Among the core tenets that many Democrats running for office talk about often is their belief in pay equity — the ability for women to make the same as men in the workforce.
What is meant by pay equity and how it might be achieved was the subject of discussion at a Tampa Tiger Bay forum held at the DoubleTree by Hilton Hotel Tampa Airport Friday afternoon.
Tampa Bay Times deputy managing editor of politics and business Amy Hollyfield started the conversation with a bevy of statistics to show that the actual pay discrepancies between men and women in the workplace varies considerably.
“It is correct to say that women make 77 cents for every dollar a man makes,” she asserted. “But it is incorrect to say that a woman makes 77 cents for doing the same job as a man.”
Holyfield said that when you actually drill down with the statistics, the more accurate figure is a smaller pay gap of 82 cents an hour. When you include part-timers, hourly wages and people who have different work “situations,” that figure goes up to 87 cents an hour.
To get an even narrower perspective, she said that looking at single, childless women in their 20s actually out earn their male peers (a fact that the Times’ PolitiFact verified in April 2014).
Diane Price-Herndl, chair of the Women’s and Gender Studies at USF, agreed that college educated single women living in major cities on average make salaries comparable to men. But she said when it comes to recent college graduates, men still make more than women do.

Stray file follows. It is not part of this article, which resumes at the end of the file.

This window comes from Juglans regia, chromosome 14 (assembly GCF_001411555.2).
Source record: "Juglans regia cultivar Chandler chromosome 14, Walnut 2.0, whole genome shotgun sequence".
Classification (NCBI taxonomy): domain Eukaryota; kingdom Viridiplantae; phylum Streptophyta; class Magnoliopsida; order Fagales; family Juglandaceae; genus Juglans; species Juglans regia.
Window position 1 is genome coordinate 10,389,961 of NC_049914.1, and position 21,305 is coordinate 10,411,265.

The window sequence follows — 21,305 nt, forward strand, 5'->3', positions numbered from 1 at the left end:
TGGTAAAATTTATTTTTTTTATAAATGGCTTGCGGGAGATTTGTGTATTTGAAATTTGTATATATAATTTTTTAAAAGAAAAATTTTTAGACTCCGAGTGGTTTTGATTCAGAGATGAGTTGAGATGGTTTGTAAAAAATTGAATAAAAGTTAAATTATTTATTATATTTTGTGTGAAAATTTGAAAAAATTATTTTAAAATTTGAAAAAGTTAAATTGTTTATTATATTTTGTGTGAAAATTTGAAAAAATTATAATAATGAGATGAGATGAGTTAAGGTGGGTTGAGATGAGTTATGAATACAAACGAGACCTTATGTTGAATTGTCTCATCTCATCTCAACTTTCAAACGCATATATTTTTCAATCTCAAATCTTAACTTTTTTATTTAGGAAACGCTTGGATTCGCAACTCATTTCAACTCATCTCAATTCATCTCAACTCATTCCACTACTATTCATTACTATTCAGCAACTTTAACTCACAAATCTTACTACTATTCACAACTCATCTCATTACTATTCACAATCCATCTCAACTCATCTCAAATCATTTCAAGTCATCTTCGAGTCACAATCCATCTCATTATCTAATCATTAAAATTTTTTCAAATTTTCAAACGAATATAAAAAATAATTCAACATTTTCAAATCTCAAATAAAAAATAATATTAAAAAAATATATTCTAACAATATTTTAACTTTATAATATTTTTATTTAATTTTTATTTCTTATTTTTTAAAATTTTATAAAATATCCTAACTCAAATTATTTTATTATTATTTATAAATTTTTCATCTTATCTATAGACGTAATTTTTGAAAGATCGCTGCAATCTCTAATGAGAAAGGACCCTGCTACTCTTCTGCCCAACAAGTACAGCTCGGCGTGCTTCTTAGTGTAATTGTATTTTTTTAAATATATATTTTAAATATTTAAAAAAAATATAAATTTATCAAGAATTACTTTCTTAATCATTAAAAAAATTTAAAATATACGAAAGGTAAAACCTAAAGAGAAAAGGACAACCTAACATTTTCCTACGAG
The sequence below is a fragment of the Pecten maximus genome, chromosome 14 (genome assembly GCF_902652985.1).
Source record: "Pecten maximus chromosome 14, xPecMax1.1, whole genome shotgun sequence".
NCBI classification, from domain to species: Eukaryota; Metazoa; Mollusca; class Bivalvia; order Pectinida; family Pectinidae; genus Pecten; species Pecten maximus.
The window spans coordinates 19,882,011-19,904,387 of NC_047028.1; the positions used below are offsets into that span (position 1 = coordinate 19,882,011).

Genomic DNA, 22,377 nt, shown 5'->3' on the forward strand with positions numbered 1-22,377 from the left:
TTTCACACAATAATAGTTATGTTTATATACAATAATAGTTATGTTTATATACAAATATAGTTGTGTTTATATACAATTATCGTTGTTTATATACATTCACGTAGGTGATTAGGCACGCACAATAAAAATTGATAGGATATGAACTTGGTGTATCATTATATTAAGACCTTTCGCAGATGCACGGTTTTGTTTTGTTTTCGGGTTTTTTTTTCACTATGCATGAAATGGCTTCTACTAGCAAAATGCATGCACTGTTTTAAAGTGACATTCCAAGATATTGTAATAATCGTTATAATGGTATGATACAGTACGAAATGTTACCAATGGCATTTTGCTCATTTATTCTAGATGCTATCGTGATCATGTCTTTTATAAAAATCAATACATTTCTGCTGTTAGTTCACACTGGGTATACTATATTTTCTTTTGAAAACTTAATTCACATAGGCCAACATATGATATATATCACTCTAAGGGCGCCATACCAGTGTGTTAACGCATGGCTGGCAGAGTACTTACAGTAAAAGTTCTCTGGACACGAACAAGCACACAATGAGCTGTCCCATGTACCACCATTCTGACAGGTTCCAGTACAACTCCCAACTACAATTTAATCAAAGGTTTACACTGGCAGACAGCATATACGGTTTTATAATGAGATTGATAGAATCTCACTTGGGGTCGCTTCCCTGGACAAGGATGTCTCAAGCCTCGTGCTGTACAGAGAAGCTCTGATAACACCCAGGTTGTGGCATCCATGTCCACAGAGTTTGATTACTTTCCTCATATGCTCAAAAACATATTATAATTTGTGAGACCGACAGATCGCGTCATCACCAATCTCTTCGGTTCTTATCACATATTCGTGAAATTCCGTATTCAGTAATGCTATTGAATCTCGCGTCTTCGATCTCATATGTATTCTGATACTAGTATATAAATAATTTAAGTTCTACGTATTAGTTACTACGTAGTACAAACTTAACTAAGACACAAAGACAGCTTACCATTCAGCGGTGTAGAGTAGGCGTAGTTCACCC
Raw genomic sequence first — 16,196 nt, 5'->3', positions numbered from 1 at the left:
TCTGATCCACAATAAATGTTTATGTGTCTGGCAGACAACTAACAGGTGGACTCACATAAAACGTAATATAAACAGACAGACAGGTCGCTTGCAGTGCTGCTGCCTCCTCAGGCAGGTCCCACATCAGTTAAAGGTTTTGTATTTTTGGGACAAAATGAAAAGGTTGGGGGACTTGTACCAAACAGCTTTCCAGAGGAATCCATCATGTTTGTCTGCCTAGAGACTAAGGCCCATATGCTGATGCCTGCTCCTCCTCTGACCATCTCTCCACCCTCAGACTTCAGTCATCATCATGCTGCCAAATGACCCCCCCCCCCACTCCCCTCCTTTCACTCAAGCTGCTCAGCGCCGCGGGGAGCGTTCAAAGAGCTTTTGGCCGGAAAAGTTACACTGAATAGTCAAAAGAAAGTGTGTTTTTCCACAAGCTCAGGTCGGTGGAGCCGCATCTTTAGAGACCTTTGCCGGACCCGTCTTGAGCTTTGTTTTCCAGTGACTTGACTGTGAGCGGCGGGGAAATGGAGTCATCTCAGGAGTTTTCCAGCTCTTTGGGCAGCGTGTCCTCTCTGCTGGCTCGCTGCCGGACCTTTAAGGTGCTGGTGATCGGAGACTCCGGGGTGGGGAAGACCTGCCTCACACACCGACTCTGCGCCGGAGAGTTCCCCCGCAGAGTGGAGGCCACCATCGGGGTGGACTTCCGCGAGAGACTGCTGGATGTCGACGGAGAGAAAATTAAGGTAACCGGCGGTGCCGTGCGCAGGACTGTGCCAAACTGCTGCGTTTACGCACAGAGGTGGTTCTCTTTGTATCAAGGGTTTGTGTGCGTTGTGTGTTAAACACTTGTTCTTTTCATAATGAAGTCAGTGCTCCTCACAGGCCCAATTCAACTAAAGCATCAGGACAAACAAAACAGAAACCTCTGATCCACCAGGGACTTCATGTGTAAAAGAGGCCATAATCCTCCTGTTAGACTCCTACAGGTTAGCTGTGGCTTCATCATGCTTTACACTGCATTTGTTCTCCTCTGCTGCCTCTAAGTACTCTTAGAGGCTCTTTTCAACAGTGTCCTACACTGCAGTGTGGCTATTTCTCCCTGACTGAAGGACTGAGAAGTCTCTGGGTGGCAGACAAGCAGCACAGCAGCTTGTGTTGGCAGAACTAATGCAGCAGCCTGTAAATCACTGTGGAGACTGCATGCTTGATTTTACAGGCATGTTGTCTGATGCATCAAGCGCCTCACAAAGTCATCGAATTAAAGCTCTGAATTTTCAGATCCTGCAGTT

“There’s a lot of evidence that that is the pay gap that continues for the rest of your career,” she said, because most pay raises are based on current income and a new job’s salary is generally negotiated based on one’s previous salary.
“So it’s a pay gap that lasts forever,” she said.
Lorna Taylor, the CEO with Premier Eye Care, which has offices in 11 different states. She praised millennial women as being “remarkable across the board at advocating for themselves.”
Former Tampa City Councilwoman Linda Saul-Sena said that part of the problem historically could be that women have chosen jobs that traditionally paid less, specifically referring to occupations like the arts and education. She asked the panel if there was anything being done to boost the salaries of those occupations?
Labor and employment attorney Tom Gonzalez called Saul-Sena’s query the essential question in the discussion of pay equity versus equal pay. “I think that’s the essence of this issue … how you value those different occupations and what you want to do, because until you have some way to compare and match them up, the value of clericals is equal to the value of wood chopping out back, or if there’s some way that you can judge the role of work, then I think you’re going to have a hard time closing that gap all the way.”
When asked about a gender gap for transgendered people, USF’s Price-Herndl said that trans people were among the least paid in our culture. More than 15 percent of all trans people make less than $10,000.
“They are actively discriminated against,” she declared.
She broke down the pay ladder: Gay men make less than white men; lesbians make less than gay men; lesbians make more than heterosexual women. She said there are different theories about that.
“Lesbians often have partners who are supportive,” she said.
Earlier Tiger Bay board member Greg Wilson — a self-described white male, had asked the panel what he and his kind could do to support narrowing the pay gap between the genders.
“Be supportive of your female partners, and their aspirations,” answered Price-Herndl. “There are a lot of families where the husband in the family doesn’t want his wife to go out and work that many hours that it may take in order to advance her career, because then she will be spending less time with the children and less time in the house … cooking and maybe he would have to pick some of that up.”